The crawling puzzle of the exchange rate, inflation and the rate. The last quarter of 2020 leaves an annualized inflation rate of 54%, even with a rate freeze, contained distributive bidding and prices that were out of orbit due to the quarantine. If the BCRA accommodates the slippage of the official exchange rate to past inflation (4% per month) with the interest rate running behind (3% per month), nominality feeds back, above all, with the speed of circulation turning around, the seasonal increase in demand for pesos in December reversing (a situation encountered by different BCRA efforts in recent years), in a context of monetary overhang (surplus) , joint negotiations to run and unanchored expectations.
Inflation and crawling of the official exchange rate traveling at 4% per month and interest rate at 3% (far from the implicit rates in futures or the yield of the debt in pesos in the secondary market) has four problems:
* Nominality: accommodating the crawling of the official exchange rate to past inflation without a credible nominal anchor and with the rate running from below ends up feeding back the rate of nominality from the past to the future.
* Net reserves: negative real rates, the dollar traveling above the rate and a high exchange gap, encourage imports and discourage exports, to the detriment of the BCRA’s reserves.
* Exchange gap: Leverages the market with negative real rates to bring pesos to the MEP / CCL, putting pressure on the exchange gap.
* Financial cost: Although Finance obtains pesos at the 38% NRT rate, the bulk of the loans is at CER + 0.5% / 1% (adjusts the debt capital for inflation), and if inflation continues to accelerate (54% the annualized inflation rate of the last quarter of 2020), the Finance bill will be “expensive” even if the rate is 38%.
We understand that the BCRA should reverse this trajectory: moderate the rate of crawling of the official exchange rate and raise the rate above inflation and the slippage of the official exchange rate, to try to curb nominality in the prior of the parity and increase the cost of market leverage to position itself in dollar MEP / CCL. But the “unpleasant monetary arithmetic” plays and if the BCRA raises the rate but the recomposition of the BCRA’s reserves is not sustained, the rate hike will only feed back expectations of endogenous monetary issue. So for now We do not see that the BCRA increases the rate at the speed and intensity expected by the marketAbove all, when the BCRA comes with a positive balance in the purchase of reserves since December and Finance obtains pesos at the 38% NAV rate. It will be key for inflation in January to fall below 4% to maintain the BCRA’s wait and see position in relation to the rate decision.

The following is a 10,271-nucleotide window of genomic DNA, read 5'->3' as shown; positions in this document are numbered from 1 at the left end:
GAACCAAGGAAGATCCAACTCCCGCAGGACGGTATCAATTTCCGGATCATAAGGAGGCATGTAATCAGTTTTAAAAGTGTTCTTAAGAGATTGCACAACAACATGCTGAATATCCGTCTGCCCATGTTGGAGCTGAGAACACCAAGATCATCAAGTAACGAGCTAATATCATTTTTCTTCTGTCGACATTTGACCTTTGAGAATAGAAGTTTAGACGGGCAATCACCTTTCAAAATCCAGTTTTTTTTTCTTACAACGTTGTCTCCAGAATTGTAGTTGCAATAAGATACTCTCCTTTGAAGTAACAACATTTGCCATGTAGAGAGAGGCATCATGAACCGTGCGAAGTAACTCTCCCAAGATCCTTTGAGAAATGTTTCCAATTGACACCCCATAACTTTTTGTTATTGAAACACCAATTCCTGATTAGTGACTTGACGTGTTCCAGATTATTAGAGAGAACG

Not enough with the sale of BCRA bonds. So far in January (to day 18), the sale of bonds in dollars against pesos of the BCRA to the MEP dollar and the gain on futures of the BCRA constituted the main factors of monetary absorption, reaching 67% of the endogenous monetary issue by the interests of the Leliqs / passive repos, in a month where banks disarmed passive repos due to reserve requirements. The short sheet: as there is no confidence in a fiscal consolidation / monetary adjustment process, the market that buys the bonds in dollars from the BCRA against pesos then turns around and sells the bonds to get dollars at $ 145, sinking the dollar parities of bonds and reheating the exchange rate gap. So the BCRA has to balance the equation by buying bonds in dollars against net reserves, a trend that is not sustainable over time given the meager level of the latter.
Without signs of politics or the implementation of a consistent fiscal / monetary / financial program, try to “get” to October by appealing to controls and available stocks (mainly bonds in the BCRA balance sheet) leaves the economy exposed to an acceleration in nominality and puts a ceiling on post-pandemic recovery in a stagnation management scenario. As many times in economics, the game is played on the terrain of expectations: just as it was of little use to announce a deficit of 6.5% of GDP in January 2021 when the Budget number was maintained until December, the same It could happen if the Budget target were over-met and only announced in January 2022, after having insisted all year on a higher number to counteract any idea of “adjustment”. As a great economist said, in the long run …